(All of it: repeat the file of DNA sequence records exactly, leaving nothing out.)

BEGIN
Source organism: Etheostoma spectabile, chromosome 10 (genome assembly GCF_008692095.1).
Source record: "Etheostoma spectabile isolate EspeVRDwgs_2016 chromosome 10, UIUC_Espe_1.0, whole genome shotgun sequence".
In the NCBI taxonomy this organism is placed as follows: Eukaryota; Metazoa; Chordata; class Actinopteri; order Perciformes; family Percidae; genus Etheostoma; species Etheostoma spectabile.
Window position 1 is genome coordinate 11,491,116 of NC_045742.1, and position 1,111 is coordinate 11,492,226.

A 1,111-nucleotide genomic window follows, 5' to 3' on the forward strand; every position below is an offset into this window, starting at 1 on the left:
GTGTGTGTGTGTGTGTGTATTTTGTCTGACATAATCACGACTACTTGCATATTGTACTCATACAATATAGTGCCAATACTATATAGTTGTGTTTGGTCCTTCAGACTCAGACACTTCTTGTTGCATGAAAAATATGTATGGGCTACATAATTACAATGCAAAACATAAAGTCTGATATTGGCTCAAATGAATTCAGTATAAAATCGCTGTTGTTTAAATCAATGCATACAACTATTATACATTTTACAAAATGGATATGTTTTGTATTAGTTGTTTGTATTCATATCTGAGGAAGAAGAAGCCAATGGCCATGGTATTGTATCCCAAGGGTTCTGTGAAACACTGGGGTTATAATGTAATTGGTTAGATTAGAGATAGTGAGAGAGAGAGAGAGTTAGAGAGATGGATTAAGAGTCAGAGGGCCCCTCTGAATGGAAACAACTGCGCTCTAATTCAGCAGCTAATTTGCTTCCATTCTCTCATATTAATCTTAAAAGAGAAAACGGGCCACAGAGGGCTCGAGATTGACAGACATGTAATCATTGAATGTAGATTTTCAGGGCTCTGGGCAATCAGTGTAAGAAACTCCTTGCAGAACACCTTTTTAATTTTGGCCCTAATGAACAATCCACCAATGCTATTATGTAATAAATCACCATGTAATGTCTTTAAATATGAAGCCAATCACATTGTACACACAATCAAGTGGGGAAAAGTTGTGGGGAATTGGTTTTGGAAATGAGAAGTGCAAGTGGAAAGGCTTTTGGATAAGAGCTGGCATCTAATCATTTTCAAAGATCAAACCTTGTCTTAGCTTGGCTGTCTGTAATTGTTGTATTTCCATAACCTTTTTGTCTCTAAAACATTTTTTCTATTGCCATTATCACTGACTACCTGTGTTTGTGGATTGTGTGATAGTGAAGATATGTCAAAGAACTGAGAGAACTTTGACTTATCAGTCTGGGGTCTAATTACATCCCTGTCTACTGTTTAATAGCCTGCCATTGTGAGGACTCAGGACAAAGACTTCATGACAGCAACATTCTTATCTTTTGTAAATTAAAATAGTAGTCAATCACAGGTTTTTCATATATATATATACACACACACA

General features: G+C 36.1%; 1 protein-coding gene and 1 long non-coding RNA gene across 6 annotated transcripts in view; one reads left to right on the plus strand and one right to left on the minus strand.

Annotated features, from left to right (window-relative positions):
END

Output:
Source organism: Etheostoma spectabile, chromosome 10 (genome assembly GCF_008692095.1).
Source record: "Etheostoma spectabile isolate EspeVRDwgs_2016 chromosome 10, UIUC_Espe_1.0, whole genome shotgun sequence".
In the NCBI taxonomy this organism is placed as follows: Eukaryota; Metazoa; Chordata; class Actinopteri; order Perciformes; family Percidae; genus Etheostoma; species Etheostoma spectabile.
Window position 1 is genome coordinate 11,491,116 of NC_045742.1, and position 1,111 is coordinate 11,492,226.

A 1,111-nucleotide genomic window follows, 5' to 3' on the forward strand; every position below is an offset into this window, starting at 1 on the left:
GTGTGTGTGTGTGTGTGTATTTTGTCTGACATAATCACGACTACTTGCATATTGTACTCATACAATATAGTGCCAATACTATATAGTTGTGTTTGGTCCTTCAGACTCAGACACTTCTTGTTGCATGAAAAATATGTATGGGCTACATAATTACAATGCAAAACATAAAGTCTGATATTGGCTCAAATGAATTCAGTATAAAATCGCTGTTGTTTAAATCAATGCATACAACTATTATACATTTTACAAAATGGATATGTTTTGTATTAGTTGTTTGTATTCATATCTGAGGAAGAAGAAGCCAATGGCCATGGTATTGTATCCCAAGGGTTCTGTGAAACACTGGGGTTATAATGTAATTGGTTAGATTAGAGATAGTGAGAGAGAGAGAGAGTTAGAGAGATGGATTAAGAGTCAGAGGGCCCCTCTGAATGGAAACAACTGCGCTCTAATTCAGCAGCTAATTTGCTTCCATTCTCTCATATTAATCTTAAAAGAGAAAACGGGCCACAGAGGGCTCGAGATTGACAGACATGTAATCATTGAATGTAGATTTTCAGGGCTCTGGGCAATCAGTGTAAGAAACTCCTTGCAGAACACCTTTTTAATTTTGGCCCTAATGAACAATCCACCAATGCTATTATGTAATAAATCACCATGTAATGTCTTTAAATATGAAGCCAATCACATTGTACACACAATCAAGTGGGGAAAAGTTGTGGGGAATTGGTTTTGGAAATGAGAAGTGCAAGTGGAAAGGCTTTTGGATAAGAGCTGGCATCTAATCATTTTCAAAGATCAAACCTTGTCTTAGCTTGGCTGTCTGTAATTGTTGTATTTCCATAACCTTTTTGTCTCTAAAACATTTTTTCTATTGCCATTATCACTGACTACCTGTGTTTGTGGATTGTGTGATAGTGAAGATATGTCAAAGAACTGAGAGAACTTTGACTTATCAGTCTGGGGTCTAATTACATCCCTGTCTACTGTTTAATAGCCTGCCATTGTGAGGACTCAGGACAAAGACTTCATGACAGCAACATTCTTATCTTTTGTAAATTAAAATAGTAGTCAATCACAGGTTTTTCATATATATATATACACACACACA

General features: G+C 36.1%; 1 protein-coding gene and 1 long non-coding RNA gene across 6 annotated transcripts in view; one reads left to right on the plus strand and one right to left on the minus strand.

Annotated features, from left to right (window-relative positions):